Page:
vegetable in origin, was a motorcycle race over a three-mile 
track. Verne Yoder on an Excelsior won; Roy Miller on 
a Harley- Davidson was second; C. Brinelley on a Yale was 
third. Time, 4.20. There was also a pie-eating contest — 
but that's enough. 

& S 

EE. SEABURG is making arrangements to conduct a 
• series of races at Galesburg, 111., the 25th of this 
month. The programme will comprise one, five, fifteen 
and twenty-five mile events. 

J* & 

FOREST CASEBEER, riding a Harley-Davidson at Terre 
Haute, July 27 last, lowered the record of the famous 
four-cornered track in the 10-mile run, making the distance in 
13 minutes flat. He also won first in the third race and re- 
ceived a gold medal. Casebeer made the last mile of the ten 
in 1 :o7 3-5, which is said to be a a record for a flat track with 
four turns. 




Forest R. Casebeer. 



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August 15, 1909. 



MOTORCYCLE ILLUSTRATED 



31 



The Diamond Medal 

Was not a prize this year, but we got the best they had. 

7 Harley-Davidsons Entered— 6 Finished 

in the most gruelling endurance contest ever held. 

CLEVELAND TO INDIANAPOLIS 

Two private owners finished in the single cylinder class with perfect scores. 
Mr. R. E. Underhill.of Chicago, on a HARLEY-DAVIDSON, was one of them. 




We Won tbe Diamond Medal for Endurance 
at F. A. M. National Meet, 1908 



World's Record for Economy, 50 Miles on 
1 Quart, 1 Ounce of Gasoline 



If it is endurance and economy you want, ride a 

HARLEY-DAVIDSON 

Can Make Immediate Deliveries. Send in Your Order Today 

HARLEY-DAVIDSON MOTOR CO., - Milwaukee, Wis. 



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32 



MOTORCYCLE ILLUSTRATED 



August 15, 1909. 



ON ROAD AND HILL. 



SYRACUSE, N. Y„ Aug. 2.— Twenty-five members of the 
Syracuse Motorcycle Club made the run to Utica and 
return yesterday. The start was made at g o'clock 
and the party reached this city about noon, many 
waiting at New Hartford for the stragglers to arrive. It 
was stated in confidence and for the ear of the reporter 
alone that it was not to be supposed that the party occu- 
pied all the time in making the journey ; for several confessed 
that as much as 50 and 55 miles an hour had been made on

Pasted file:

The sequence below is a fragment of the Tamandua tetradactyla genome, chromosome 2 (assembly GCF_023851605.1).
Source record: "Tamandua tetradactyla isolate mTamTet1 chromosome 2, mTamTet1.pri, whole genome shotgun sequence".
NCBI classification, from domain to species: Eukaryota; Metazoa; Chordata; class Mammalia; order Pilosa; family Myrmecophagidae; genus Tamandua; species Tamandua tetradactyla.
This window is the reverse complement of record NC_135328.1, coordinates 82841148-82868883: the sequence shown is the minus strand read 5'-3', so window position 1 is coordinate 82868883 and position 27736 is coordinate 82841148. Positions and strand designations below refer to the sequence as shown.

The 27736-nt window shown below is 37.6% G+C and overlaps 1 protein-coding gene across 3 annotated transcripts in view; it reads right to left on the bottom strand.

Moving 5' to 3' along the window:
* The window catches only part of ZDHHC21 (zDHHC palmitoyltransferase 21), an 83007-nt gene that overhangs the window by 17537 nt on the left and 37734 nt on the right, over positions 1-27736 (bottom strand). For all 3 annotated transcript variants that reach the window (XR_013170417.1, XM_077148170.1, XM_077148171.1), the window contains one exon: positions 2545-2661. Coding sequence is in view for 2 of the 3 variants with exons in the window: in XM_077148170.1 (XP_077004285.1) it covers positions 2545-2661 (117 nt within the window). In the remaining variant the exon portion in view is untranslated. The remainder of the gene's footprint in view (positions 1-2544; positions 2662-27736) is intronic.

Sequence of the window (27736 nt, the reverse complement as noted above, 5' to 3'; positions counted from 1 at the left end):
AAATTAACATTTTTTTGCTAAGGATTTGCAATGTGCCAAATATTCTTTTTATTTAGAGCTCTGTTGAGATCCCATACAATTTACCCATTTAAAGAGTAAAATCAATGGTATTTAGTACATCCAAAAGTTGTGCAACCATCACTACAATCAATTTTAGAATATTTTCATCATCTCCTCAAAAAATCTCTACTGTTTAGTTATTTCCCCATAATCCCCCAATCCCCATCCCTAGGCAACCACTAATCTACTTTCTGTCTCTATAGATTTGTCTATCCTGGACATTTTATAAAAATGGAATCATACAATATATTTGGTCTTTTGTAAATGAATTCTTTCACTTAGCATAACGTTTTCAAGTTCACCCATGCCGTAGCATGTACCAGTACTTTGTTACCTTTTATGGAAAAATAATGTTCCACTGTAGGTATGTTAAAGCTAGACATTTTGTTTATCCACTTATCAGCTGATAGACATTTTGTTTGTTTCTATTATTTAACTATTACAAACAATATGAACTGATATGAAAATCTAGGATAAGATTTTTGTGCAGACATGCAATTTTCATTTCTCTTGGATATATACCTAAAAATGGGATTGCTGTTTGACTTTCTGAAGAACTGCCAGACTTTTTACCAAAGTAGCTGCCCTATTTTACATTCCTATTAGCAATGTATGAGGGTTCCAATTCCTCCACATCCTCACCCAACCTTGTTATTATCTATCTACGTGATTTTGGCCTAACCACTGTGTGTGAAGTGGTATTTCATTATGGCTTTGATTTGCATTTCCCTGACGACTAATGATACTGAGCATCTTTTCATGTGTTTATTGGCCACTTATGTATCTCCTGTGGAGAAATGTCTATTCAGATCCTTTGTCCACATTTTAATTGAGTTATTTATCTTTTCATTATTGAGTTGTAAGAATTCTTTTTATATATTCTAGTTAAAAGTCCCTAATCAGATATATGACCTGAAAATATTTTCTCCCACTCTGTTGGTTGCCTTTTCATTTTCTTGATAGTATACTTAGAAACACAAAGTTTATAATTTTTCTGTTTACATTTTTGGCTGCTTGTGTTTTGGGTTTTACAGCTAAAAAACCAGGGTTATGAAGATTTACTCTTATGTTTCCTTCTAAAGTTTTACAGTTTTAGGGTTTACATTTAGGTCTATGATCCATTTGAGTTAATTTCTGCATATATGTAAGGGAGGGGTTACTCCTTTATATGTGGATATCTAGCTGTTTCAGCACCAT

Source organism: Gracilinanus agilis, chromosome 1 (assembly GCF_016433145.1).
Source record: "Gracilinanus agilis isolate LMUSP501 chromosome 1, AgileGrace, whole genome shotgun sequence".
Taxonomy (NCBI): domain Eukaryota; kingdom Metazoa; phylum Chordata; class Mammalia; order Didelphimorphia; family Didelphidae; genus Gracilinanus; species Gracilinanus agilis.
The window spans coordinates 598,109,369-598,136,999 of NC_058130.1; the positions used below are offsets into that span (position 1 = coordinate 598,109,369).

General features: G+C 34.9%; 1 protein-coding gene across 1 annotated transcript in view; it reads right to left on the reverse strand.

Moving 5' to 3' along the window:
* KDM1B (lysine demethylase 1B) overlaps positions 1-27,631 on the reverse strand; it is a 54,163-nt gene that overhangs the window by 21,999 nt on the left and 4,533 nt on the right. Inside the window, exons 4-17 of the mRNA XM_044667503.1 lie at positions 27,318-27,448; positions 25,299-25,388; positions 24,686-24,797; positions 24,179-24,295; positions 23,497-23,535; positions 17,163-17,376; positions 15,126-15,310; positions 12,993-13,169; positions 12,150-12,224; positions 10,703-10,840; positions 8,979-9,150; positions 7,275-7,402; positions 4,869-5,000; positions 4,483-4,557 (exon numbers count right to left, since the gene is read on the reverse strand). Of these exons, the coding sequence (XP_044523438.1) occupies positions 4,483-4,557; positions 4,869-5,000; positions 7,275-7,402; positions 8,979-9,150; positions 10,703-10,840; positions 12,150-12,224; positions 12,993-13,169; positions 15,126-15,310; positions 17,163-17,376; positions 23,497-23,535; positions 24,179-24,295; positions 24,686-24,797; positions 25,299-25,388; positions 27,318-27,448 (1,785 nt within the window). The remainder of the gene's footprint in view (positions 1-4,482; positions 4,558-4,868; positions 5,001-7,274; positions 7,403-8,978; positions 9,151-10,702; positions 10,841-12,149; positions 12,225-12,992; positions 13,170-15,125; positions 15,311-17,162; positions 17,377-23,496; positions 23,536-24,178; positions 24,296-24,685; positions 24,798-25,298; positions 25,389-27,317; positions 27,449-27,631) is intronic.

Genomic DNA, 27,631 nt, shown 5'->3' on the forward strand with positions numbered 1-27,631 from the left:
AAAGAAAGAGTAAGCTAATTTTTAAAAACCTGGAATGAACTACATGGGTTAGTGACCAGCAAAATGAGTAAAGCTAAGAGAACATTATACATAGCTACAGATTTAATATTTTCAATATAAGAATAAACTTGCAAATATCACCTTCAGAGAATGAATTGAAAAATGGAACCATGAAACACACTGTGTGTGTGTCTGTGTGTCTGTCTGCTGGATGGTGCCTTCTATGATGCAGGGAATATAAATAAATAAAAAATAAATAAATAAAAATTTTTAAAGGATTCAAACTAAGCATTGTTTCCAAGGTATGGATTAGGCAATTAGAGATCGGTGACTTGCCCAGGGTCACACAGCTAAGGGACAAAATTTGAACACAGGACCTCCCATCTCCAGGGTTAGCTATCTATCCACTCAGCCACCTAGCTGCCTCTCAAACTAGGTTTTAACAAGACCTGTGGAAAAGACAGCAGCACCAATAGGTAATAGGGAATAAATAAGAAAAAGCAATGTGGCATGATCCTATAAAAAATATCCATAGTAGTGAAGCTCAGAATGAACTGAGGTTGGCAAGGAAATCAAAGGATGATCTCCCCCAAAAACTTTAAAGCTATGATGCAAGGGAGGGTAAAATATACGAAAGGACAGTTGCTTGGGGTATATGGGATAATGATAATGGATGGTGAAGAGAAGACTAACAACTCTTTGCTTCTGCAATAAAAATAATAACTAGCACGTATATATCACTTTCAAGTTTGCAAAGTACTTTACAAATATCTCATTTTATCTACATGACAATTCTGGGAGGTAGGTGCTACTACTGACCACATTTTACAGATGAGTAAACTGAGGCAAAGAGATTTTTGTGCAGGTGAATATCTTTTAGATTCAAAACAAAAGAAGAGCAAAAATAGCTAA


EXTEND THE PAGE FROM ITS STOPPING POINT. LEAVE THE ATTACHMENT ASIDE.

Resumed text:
some parts of the road. None of the party was arrested 
for exceeding the limit, however, so that this statement can 
not be verified. Captain G. W. Fenner and First Lieutenant 
A. W. Brewster frown on all scorchers because of their offi- 
cial position, but yesterday morning they unbent enough to 
outdistance even the most daring of those gentlemen. At the 
entrance to the city on Genesee street the party were pho- 
tographed in costume. Thence the machines were headec 
direct for the Hotel Royal, where a motor meal was served, 
after which the party expressed themselves as ready for any- 
thing that might turn up. They thereupon decided to attend 
the ball game and see if they could not win the game for 
Utica by consistent rooting. The return trip was made in 
time to reach Syracuse early in the evening. 

The machines were of several different makes, and as they 
were arrayed in front of the hotel they attracted consider- 
able attention. Each machine proudly bore a banner bearing 
the club's colors and the initials "S. M. C." The motorists 
expressed themselves as pleased with the trip and promise 1 
to pay the city another visit in the near future. The club h 
a permanent organization with a total enrollment of over 
60 members and with nearly 50 riders. A trip into the country 
is taken every week and proves most enjoyable. The journey 
yesterday was made without accident and in good time. . 

& & 

NEWBURG, X. Y, Aug. 3.— Herb Paffendorf, William 
Callwell, Leonard Herman and Albert Sansbury, start-